“This thing hits the Stanley Cup,” said Hunter. “And up pops me: I was swimming on my back.”
“He does brilliant work, and he’s not mean,” said Burke, who is now president of hockey operations with the Pittsburgh Penguins.
Burke said he sent Elston a hand-written note of appreciation after seeing a cartoon in 1989, following a hard-fought playoff series between Vancouver and Calgary. The Flames advanced after an overtime goal in Game 7 — eventually winning the Stanley Cup — but Elston’s frame showed how both teams were worn down and beaten up.
It was a sign of respect to the Canucks, with whom Burke was working.
“He would make fun of somebody, but he would do it in a way that you couldn’t stay mad at him,” said Burke. “He was truly a gentleman in a business where you had to be a little bit of a jerk.”
Burke is also now a co-star of his own cartoon series. With host Jeff Marek, he appears in the Sportsnet animated shorts “Hey Burkie,” which are available online. (Neels Britz is the artist behind the series, with Amil Delic and Jason Harding serving as the creative leads.)
“I can ramble in my stories,” said Burke. “I can explain things. Elston had one shot.”
“It was almost like an alternative comic, but in a mainstream publication,” said Onrait, the TSN anchor. “You could n’t pass one of his comics by him without stopping and paying attention to it because of that unique style.”
Onrait has a personalized Elston cartoon framed in his office. He said it was a gift arranged by his wife from him. It shows a man pushing a TSN-branded baby carriage under the text: “The Onrait baby says his first word about him.”
The speech bubble coming from the carriage is a classic Onrait exclamation in bold letters: “Bobrovsky!!”
Onrait grew up in Edmonton during the height of the “Battle of Alberta,” when the Oilers and Flames would seem to meet every spring to decide which team would advance to win the Stanley Cup. Elston, he said, was a major component of that It was in Calgary.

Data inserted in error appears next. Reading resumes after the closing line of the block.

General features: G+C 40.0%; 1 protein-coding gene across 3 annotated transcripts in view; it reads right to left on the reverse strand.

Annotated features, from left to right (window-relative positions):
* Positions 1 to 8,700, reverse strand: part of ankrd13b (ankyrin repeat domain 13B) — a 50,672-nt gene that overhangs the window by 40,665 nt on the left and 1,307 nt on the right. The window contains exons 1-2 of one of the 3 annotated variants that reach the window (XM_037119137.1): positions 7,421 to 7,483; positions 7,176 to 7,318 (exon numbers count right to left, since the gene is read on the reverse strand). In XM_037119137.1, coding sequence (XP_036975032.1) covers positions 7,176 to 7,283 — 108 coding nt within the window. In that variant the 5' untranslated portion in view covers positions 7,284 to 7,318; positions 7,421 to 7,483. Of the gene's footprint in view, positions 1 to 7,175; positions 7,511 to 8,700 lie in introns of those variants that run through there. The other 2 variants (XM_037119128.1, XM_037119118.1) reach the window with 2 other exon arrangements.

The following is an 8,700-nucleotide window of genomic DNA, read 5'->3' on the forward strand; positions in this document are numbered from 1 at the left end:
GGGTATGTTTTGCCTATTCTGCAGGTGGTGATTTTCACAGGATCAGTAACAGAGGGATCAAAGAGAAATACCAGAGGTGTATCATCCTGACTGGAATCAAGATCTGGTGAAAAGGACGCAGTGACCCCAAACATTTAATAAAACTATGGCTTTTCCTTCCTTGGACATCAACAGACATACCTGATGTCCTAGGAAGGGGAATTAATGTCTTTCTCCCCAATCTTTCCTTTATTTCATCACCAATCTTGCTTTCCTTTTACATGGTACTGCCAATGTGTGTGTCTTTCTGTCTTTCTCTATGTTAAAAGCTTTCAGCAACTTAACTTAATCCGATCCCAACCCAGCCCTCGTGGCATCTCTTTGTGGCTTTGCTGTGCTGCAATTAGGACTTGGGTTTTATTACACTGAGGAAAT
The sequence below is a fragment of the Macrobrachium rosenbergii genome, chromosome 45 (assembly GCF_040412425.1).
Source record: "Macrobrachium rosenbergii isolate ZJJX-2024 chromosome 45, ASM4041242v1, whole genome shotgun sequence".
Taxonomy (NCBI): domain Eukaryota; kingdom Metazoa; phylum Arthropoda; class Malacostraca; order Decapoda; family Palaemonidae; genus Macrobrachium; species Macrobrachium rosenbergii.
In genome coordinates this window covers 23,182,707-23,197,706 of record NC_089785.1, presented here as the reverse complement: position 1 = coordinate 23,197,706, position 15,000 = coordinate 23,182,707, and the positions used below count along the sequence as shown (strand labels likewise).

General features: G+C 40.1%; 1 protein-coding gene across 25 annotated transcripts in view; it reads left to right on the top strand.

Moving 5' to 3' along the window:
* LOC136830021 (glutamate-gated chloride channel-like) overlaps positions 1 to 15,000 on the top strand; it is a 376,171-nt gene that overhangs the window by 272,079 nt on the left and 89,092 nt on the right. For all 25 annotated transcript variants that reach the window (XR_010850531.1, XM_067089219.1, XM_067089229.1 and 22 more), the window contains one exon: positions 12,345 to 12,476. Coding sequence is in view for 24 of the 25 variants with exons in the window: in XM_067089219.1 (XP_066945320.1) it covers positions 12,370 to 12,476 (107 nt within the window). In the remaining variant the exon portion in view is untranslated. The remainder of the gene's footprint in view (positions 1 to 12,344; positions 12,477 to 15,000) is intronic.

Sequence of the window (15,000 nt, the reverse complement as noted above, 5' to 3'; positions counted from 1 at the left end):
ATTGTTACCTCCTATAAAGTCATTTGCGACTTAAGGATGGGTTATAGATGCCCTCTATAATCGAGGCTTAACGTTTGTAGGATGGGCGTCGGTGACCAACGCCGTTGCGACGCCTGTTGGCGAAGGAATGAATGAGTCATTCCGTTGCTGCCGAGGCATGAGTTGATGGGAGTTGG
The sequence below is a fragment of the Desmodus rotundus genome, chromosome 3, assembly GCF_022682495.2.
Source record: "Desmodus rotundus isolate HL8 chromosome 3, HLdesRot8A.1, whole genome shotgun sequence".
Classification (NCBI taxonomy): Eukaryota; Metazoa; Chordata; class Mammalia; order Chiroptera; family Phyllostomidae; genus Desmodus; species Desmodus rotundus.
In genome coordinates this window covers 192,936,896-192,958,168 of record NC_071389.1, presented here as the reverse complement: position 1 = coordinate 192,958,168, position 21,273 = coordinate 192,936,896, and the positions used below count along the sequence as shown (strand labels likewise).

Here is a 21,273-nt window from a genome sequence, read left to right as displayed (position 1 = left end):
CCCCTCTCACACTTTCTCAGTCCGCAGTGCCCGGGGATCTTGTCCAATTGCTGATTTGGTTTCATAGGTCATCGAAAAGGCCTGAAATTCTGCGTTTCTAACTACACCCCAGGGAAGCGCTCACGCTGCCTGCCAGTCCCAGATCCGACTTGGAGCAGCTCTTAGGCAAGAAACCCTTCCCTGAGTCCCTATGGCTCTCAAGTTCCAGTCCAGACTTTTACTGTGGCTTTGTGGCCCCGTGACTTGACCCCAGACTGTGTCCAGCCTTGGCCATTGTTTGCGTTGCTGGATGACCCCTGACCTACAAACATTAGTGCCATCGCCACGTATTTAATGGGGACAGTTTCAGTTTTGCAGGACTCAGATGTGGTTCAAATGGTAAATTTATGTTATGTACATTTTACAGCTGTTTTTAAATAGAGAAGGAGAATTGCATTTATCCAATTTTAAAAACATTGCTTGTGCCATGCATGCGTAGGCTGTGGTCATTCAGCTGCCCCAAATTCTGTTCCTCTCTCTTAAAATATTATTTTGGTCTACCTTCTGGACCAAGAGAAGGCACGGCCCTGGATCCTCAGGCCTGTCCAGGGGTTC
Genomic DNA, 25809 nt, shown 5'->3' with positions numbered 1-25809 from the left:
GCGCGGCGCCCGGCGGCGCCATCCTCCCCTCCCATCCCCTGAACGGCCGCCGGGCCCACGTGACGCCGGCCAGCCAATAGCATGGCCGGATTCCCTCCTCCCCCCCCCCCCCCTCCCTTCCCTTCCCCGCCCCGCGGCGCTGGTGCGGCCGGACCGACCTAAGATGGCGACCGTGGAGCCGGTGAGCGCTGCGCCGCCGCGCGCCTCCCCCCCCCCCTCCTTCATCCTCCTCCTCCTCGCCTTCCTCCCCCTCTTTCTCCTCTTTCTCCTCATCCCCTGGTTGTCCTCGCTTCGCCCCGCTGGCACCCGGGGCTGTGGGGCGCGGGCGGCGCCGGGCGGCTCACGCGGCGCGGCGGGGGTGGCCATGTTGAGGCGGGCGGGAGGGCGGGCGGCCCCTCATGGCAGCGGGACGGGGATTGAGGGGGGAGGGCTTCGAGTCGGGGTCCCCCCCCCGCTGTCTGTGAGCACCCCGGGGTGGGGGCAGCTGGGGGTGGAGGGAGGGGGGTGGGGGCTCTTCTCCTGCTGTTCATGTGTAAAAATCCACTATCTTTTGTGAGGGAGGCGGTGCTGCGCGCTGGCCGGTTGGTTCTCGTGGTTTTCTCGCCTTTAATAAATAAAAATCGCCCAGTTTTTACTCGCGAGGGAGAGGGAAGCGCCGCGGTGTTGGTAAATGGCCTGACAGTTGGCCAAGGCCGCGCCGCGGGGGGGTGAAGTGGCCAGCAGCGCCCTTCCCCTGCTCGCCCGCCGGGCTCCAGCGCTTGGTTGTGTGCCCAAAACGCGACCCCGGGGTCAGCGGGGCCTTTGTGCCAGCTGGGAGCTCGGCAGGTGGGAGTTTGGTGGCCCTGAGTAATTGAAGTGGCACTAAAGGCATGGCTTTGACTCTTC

“A very important artist in the history of that city,” he said. “I don’t think that’s hyperbole. I don’t think I’m overstating it. I truly believe that he was not just a great artist, but also a chronicler of that time — especially that time in the ’80s, when the teams were so good.”
If an NHL player reached out to ask for a print of his work, Elston said he would usually send two copies in the mail: One for the player, and one for the player to autograph and send back. Most of his subjects from him, he said, seemed to get the joke.
Most of them, he said, but not all.
“I’ve had the odd one where somebody will come up to me and go: ‘Oh, you did a cartoon of me back when I was playing football for the Stampeders,’” he said. “Then I’ll go: ‘Oh yeah?’ And they’ll say, ‘I didn’t like it.’”
He paused to laugh: “I’m kind of like, ‘OK, do you hit me now?’”
In 1991, Flames forward Doug Gilmour landed in an Elston cartoon after he was awarded $750,000 in salary arbitration. It was just before the December holidays and, according to the Vancouver Province, the cartoon showed Gilmour asking for charity with a sign: “Young couple, one child, father making a lousy $750,000.”
Gilmour was reportedly unhappy with his depiction, but he never reached out to the artist.
“His wife did,” Elston said. “She was not happy. I’m going to leave it at that.”
He said he still draws every now and again, mostly for his own amusement. He said he is open to new projects, but he is otherwise settling into retired life. His wife of him, Kaida, is also retired.
“I’m grateful that I kind of hit that sweet spot where I managed to make a career out of it, and got out of it in time with enough to hopefully retire on,” he said, stopping to laugh again. “Oh, I guess, I’ll find out.”
(Top photo: Courtesy of Dave Elston)